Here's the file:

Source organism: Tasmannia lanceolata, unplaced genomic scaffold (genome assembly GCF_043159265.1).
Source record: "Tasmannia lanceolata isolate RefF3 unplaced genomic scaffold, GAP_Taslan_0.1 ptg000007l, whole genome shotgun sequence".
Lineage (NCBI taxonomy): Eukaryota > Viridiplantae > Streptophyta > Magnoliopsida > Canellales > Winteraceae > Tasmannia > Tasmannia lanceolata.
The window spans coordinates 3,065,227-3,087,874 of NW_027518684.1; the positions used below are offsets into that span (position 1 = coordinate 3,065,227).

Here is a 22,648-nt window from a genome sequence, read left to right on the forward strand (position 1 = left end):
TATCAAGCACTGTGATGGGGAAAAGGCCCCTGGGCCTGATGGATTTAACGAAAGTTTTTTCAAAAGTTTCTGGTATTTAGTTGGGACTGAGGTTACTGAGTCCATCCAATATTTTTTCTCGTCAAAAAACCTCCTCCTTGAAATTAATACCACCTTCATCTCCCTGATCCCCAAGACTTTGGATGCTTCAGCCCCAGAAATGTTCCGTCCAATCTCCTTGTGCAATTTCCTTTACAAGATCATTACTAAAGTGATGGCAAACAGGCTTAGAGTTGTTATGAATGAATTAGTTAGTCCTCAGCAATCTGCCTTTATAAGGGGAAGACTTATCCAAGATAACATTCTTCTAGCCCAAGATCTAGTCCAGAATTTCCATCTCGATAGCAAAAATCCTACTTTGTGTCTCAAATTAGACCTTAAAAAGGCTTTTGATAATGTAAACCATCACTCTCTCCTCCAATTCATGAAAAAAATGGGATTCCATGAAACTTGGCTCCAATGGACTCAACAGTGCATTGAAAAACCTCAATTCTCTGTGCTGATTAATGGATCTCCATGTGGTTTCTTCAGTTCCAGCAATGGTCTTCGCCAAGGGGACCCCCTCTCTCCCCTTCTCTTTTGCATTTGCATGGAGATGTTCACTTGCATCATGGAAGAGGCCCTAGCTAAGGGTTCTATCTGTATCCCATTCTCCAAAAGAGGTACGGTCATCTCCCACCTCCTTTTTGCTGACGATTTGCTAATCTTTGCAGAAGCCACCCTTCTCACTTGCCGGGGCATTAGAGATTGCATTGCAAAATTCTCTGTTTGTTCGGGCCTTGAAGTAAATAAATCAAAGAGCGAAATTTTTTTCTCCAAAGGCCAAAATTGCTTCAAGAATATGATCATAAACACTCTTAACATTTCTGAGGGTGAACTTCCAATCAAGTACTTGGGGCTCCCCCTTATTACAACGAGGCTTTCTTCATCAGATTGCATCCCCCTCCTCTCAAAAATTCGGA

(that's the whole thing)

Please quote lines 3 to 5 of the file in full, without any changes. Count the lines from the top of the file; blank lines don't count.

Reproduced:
Lineage (NCBI taxonomy): Eukaryota > Viridiplantae > Streptophyta > Magnoliopsida > Canellales > Winteraceae > Tasmannia > Tasmannia lanceolata.
The window spans coordinates 3,065,227-3,087,874 of NW_027518684.1; the positions used below are offsets into that span (position 1 = coordinate 3,065,227).

Here is a 22,648-nt window from a genome sequence, read left to right on the forward strand (position 1 = left end):